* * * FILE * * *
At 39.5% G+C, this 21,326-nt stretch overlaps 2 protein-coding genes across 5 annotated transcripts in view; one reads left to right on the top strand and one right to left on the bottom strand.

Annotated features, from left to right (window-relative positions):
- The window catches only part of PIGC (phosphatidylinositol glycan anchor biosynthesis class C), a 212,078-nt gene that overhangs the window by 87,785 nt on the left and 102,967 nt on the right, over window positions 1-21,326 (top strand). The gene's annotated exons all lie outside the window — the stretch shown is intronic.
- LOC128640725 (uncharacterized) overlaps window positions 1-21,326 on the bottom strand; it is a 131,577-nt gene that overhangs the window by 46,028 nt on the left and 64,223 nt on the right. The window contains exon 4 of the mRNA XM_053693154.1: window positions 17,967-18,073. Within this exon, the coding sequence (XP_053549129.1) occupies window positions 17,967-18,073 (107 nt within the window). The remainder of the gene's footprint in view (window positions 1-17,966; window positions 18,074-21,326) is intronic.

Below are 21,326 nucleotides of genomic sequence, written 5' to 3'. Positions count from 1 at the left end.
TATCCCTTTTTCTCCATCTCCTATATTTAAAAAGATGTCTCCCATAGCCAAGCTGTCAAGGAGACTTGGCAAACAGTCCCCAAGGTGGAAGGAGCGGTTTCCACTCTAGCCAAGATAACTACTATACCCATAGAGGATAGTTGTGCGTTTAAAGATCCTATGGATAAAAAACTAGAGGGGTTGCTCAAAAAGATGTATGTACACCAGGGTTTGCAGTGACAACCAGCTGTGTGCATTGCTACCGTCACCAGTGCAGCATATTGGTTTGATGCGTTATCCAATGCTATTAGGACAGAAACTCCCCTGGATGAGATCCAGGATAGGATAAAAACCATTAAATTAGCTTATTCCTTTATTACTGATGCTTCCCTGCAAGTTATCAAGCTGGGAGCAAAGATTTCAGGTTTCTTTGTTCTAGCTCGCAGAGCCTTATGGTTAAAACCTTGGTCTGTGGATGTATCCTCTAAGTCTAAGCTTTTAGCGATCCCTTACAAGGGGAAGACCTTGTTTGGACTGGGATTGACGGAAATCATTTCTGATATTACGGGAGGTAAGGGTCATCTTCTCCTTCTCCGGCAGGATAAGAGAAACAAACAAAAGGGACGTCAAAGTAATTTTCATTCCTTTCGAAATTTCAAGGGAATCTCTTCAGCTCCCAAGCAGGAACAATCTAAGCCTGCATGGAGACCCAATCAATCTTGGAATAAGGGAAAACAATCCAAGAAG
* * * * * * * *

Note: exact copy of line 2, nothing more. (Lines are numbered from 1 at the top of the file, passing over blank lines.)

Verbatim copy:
Annotated features, from left to right (window-relative positions):